Wednesday, May 14, 2014

The Measure of Success

My husband and I are serving an inner city service mission to disadvantaged youth in a large southern metropolis. Among other things, we work with kids to help them improve themselves and their circumstances.

As we get to know each person, individual characteristics and personality traits become apparent.

Some youth just seem to 'drift' along, unmotivated as to self improvement and uncaring about change. They appear to enjoy life as it is, living only for the moment. They:
1.                  Take pleasure in their surroundings.
2.                  Enjoy friendships of the moment.
3.                  Accept others just as they are.
4.                  Join in the pleasure of the minute.

Others are driven, grasping at any program or agenda that will help them change their circumstances. They want to improve themselves and their lives. They:
1.                  Look for ways to change their lives.
2.                  Know that education is the way out of the ghetto.
3.                  Encourage others to adopt their ideas.
4.                  Plan carefully to complete their goals.

As we counsel with these young people, it's difficult not to compare one group against the standards of the other group. But one way of life isn't 'wrong' and the other 'right.'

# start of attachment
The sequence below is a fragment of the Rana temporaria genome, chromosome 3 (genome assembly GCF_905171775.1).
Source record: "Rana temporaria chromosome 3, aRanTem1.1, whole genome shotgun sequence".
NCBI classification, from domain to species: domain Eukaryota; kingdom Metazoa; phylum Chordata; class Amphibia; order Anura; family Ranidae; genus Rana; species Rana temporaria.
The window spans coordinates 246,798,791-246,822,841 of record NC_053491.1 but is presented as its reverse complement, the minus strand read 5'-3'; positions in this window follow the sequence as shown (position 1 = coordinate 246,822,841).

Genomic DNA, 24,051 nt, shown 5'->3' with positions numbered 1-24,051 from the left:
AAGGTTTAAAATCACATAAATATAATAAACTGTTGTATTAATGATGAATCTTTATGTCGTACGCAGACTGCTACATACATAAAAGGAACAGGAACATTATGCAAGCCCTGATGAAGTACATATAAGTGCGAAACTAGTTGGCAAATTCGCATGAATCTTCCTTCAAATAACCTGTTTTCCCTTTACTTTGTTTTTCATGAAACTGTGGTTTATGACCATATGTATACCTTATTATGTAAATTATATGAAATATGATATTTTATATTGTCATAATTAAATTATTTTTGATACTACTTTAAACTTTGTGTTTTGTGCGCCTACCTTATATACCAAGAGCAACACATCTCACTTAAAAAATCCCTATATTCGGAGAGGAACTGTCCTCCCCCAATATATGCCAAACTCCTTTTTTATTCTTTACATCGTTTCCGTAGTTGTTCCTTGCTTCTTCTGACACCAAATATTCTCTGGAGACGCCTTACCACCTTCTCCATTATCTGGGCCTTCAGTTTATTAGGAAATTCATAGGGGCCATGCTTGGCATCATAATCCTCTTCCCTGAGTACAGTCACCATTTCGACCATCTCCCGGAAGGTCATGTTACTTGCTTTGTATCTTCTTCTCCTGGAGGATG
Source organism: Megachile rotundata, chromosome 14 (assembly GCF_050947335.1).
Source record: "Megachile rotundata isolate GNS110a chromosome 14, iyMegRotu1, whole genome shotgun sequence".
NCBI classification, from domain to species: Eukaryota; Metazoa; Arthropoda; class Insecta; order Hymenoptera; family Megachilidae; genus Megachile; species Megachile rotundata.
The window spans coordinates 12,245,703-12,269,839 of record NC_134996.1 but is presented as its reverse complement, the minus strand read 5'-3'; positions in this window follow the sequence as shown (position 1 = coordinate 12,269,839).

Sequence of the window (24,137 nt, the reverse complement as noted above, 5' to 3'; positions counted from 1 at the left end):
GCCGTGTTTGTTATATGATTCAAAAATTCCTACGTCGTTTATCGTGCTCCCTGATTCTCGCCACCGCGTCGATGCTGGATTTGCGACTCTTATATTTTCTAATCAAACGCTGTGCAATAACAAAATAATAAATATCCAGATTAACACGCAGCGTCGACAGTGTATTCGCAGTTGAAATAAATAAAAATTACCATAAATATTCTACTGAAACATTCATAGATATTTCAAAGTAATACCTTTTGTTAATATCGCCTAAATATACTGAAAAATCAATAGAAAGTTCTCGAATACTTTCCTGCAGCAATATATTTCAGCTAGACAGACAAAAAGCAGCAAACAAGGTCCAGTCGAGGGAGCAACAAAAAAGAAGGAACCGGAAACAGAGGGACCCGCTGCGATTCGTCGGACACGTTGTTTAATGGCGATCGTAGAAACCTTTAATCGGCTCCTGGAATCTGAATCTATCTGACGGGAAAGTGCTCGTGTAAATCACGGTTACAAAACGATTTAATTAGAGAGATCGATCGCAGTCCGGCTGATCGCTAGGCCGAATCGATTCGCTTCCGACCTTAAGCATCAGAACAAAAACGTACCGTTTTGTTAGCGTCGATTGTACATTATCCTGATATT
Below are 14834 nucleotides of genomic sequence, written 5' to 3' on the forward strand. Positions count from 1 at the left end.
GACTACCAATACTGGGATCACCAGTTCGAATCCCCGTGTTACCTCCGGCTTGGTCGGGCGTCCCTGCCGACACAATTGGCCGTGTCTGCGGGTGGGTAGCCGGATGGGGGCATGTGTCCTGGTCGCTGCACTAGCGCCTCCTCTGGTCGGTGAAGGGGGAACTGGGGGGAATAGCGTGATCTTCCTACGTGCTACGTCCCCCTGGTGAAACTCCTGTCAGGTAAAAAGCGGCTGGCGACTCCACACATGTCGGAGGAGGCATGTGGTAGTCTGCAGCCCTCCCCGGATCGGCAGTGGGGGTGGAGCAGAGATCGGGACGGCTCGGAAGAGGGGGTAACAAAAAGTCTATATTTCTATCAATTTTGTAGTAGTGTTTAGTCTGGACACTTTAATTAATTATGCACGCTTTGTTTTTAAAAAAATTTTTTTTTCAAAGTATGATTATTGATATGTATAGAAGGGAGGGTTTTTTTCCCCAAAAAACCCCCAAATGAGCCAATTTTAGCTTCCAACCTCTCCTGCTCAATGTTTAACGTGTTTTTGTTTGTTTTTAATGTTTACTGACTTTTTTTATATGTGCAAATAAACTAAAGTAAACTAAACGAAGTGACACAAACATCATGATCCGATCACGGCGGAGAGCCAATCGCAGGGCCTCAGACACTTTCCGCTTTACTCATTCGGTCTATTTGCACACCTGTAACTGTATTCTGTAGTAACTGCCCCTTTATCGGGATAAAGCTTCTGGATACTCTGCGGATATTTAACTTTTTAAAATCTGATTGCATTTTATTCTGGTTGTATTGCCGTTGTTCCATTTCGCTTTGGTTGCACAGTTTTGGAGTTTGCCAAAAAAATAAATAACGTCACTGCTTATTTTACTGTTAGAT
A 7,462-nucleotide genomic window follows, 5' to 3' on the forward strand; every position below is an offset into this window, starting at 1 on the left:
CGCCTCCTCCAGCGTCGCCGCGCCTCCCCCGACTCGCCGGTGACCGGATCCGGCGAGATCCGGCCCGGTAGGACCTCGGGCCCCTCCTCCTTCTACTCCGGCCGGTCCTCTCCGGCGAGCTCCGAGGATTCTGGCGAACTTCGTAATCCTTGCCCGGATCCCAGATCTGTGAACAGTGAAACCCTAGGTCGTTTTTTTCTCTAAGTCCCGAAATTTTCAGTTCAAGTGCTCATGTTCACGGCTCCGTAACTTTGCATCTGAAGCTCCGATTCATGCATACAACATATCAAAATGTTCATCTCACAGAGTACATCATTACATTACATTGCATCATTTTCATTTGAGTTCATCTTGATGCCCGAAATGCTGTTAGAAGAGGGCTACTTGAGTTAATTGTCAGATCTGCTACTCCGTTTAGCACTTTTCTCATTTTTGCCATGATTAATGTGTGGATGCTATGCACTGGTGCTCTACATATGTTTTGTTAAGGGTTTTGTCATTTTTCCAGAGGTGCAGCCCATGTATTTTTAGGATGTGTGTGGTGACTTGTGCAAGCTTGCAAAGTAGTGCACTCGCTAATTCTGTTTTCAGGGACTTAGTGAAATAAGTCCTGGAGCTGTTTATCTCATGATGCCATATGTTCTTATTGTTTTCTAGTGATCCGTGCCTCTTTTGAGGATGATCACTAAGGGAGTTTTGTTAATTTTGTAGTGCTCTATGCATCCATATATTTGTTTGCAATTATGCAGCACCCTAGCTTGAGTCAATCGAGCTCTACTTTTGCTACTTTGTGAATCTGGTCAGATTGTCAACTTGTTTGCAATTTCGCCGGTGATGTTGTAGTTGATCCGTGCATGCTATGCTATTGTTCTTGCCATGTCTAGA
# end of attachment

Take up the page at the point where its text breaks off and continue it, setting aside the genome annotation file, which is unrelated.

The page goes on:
Let's look at our own lives. Are there positives we can adopt from each of these life styles? 

I want to take pleasure in my surroundings and enjoy friendships because I accept others just as they are. But I also want to improve myself, get as much education as I can, and complete the goals I have set for myself.

The price of success is hard work, and the determination . . . we have applied the best of ourselves to the task at hand. Vince Lombardi

Each of us has a unique set of personality traits. We can choose to stay the way we are or set goals to change our circumstances. 

Which way do you work?
Make a conscious choice to become the best you can be—to find your own success, whatever that means to you.

1 comment:

  1. This was a really insightful post. I can tell that you are doing great works on this kind of mission. Serving as an Inner City Missionary is hard work; but also wonderful. Most of those we worked with had no idea how to change. They had a lot of generational, mental health issues and etc. Helping them see a better life and helping them desire it was a challenge.
    I loved your thoughts because I can tell you are going to have a huge impact on many.
    Blessings and prayers for you both.